Written byJessica Shee
Compare USB Type-C and Thunderbolt
In this digital world, connectivity is one of the most common things in our daily life. When you need to charge a mobile device or connect a peripheral to a PC or Mac, you will probably need a thunderbolt or USB cable.
A USB Type-C (USB-C for short) port looks the same as a Thunderbolt port, but there are significant differences between USB-C vs. Thunderbolt. This article will compare Thunderbolt to USB Type-C including their differences, similarities, and tips on which one is better for charging, data transfer, and other uses.
Table of Contents:
- 1. USB-C vs. Thunderbolt: Full Comparison
- 2. Are USB-C and Thunderbolt compatible?
- 3. USB Type-C vs. Thunderbolt: how to tell the difference between the ports?
- 4. USB Type-C vs. Thunderbolt: which one should you use?
USB-C vs. Thunderbolt: Full Comparison
Is USB-C the same as Thunderbolt? The quick answer is no. USB-C is a connector type while Thunderbolt is an interface type. To know more about Thunderbolt vs. USB-C, read below.
What is USB-C?
USB-C, formally known as USB Type-C, is a 24-pin USB connector system with a double-sided connector measuring 0.33 inch wide, 0.10 inch high, and 0.262 inch deep. It looks similar to a micro USB connector but a USB-C connector is slightly more oval and thicker in shape. The main purpose that USB-C was created is to make a more universal solution for both charging and data transfer.
The feature that tells a USB-C connector apart from other USB ports and connectors is its flippability. A standard USB-C cable has the same connector on both ends while most of the time you have different connectors on each end of other USB cables. Therefore, you can plug either end of your USB-C cable into your device because it can transfer data and power both ways. In addition, the USB-C connector does not have an up or down orientation, so you never have to flip it over to plug it.
What is Thunderbolt?
Thunderbolt (Light Peak was its former name) is a type of hardware interface, also called data transfer standard/protocol, that connects an external peripheral to a computer. It is a relatively new technology developed by the partnership between Intel and Apple. It supports high-resolution displays and high-performance data through one single port. That is to say, Thunderbolt technology combines the transfer of audio, data, power, and video through one connection.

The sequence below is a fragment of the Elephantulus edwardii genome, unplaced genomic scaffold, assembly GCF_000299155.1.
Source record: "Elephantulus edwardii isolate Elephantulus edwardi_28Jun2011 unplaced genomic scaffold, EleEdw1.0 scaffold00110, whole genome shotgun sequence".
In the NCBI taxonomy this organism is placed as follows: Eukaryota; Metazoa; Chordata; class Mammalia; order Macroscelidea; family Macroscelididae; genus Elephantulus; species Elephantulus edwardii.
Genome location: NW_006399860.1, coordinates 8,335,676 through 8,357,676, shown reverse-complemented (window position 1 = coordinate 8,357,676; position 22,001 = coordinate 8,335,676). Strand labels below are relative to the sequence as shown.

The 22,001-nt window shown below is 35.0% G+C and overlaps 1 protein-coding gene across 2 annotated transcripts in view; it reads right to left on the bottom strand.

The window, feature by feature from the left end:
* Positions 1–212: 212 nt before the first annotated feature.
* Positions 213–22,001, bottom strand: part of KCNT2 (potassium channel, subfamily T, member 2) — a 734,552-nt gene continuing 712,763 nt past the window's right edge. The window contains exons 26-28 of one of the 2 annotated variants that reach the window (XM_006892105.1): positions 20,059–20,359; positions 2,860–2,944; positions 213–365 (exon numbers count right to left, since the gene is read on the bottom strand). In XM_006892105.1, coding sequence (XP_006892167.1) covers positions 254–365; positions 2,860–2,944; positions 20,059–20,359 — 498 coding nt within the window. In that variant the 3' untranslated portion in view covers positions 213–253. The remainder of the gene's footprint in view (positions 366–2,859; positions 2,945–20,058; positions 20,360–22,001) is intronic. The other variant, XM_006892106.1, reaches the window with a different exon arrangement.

Nowadays, Thunderbolt 3 and 4 use USB-C connectors. Read this article to know the differences between Thunderbolt 3 and Thunderbolt 4.
Thunderbolt vs. USB-C:
|Power||100 watts||100 watts|
|Availability||Widely available on PCs and Macs||Widely available on Macs and not widely supported on PCs|
|Compatibility||Not cross-compatible with Thunderbolt 3/4||Thunderbolt 3/4 mostly support USB-C as a fallback|
Are USB-C and Thunderbolt compatible?
Thunderbolt 3 and 4 use the USB-C connector, so they are compatible with most existing USB-C ports and connectors on a host device. You don't need any USB adapter to convert a Thunderbolt port to a USB-C port. However, not all USB-C connectors or ports support Thunderbolt technology.
USB Type-C vs. Thunderbolt: how to tell the difference between the ports?
You are able to identify USB-C ports with the Thunderbolt support in most cases because all these ports have labels of thunder beside them. The same is true of Thunderbolt cables - Thunderbolt cables have a symbol of thunder emblazoned on their oval-shaped plugs on both ends.
A USB-C port or plug that does not support Thunderbolt usually bears no marks or is labeled with a USB SuperSpeed (SS) logo, along with a number indicating the peak speed of the port.
On many devices, especially laptops, you probably will have a mix of USB-C ports with and without Thunderbolt capability. It is highly recommended that you read the description located next to a relevant port or find the documentation for the device.
USB Type-C vs. Thunderbolt: which one should you use?
The answer seems to be very obvious you should use a more advanced Thunderbolt port instead of a regular USB-C port whenever possible, especially for 4K or 5K display connection or faster data transfer speed.
However, in some situations, you don't even need to choose between the two ports. For example, using a USB-C port with or without Thunderbolt has no difference in charging a laptop's or mobile device's battery.
Another situation you will find a USB Type-C port and a Thunderbolt port interchangeable is that you are going to connect a device that supports Thunderbolt to a device that doesn't support Thunderbolt but regular USB-C.